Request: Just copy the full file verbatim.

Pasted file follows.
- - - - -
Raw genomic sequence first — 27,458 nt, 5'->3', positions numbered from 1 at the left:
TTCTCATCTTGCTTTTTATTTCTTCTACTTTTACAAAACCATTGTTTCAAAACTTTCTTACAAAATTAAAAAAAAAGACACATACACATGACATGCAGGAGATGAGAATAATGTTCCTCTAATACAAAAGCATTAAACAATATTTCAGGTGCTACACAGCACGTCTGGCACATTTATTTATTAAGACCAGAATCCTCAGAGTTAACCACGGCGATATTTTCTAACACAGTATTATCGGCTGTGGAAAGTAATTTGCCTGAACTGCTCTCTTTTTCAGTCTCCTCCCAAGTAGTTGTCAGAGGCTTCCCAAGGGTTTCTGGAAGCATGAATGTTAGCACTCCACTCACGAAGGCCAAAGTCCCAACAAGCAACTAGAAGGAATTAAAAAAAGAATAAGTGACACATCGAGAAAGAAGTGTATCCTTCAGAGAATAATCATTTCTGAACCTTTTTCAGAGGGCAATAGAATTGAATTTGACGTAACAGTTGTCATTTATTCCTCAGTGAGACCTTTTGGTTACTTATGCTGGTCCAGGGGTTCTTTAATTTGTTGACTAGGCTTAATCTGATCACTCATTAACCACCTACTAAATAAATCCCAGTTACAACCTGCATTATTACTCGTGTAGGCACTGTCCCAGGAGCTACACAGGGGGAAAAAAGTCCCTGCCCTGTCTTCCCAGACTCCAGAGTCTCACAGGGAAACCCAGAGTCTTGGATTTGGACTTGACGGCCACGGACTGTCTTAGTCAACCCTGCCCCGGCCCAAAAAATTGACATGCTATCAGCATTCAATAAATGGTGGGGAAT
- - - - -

Raw genomic sequence first — 27,458 nt, 5'->3', positions numbered from 1 at the left:
TTCTCATCTTGCTTTTTATTTCTTCTACTTTTACAAAACCATTGTTTCAAAACTTTCTTACAAAATTAAAAAAAAAGACACATACACATGACATGCAGGAGATGAGAATAATGTTCCTCTAATACAAAAGCATTAAACAATATTTCAGGTGCTACACAGCACGTCTGGCACATTTATTTATTAAGACCAGAATCCTCAGAGTTAACCACGGCGATATTTTCTAACACAGTATTATCGGCTGTGGAAAGTAATTTGCCTGAACTGCTCTCTTTTTCAGTCTCCTCCCAAGTAGTTGTCAGAGGCTTCCCAAGGGTTTCTGGAAGCATGAATGTTAGCACTCCACTCACGAAGGCCAAAGTCCCAACAAGCAACTAGAAGGAATTAAAAAAAGAATAAGTGACACATCGAGAAAGAAGTGTATCCTTCAGAGAATAATCATTTCTGAACCTTTTTCAGAGGGCAATAGAATTGAATTTGACGTAACAGTTGTCATTTATTCCTCAGTGAGACCTTTTGGTTACTTATGCTGGTCCAGGGGTTCTTTAATTTGTTGACTAGGCTTAATCTGATCACTCATTAACCACCTACTAAATAAATCCCAGTTACAACCTGCATTATTACTCGTGTAGGCACTGTCCCAGGAGCTACACAGGGGGAAAAAAGTCCCTGCCCTGTCTTCCCAGACTCCAGAGTCTCACAGGGAAACCCAGAGTCTTGGATTTGGACTTGACGGCCACGGACTGTCTTAGTCAACCCTGCCCCGGCCCAAAAAATTGACATGCTATCAGCATTCAATAAATGGTGGGGAAT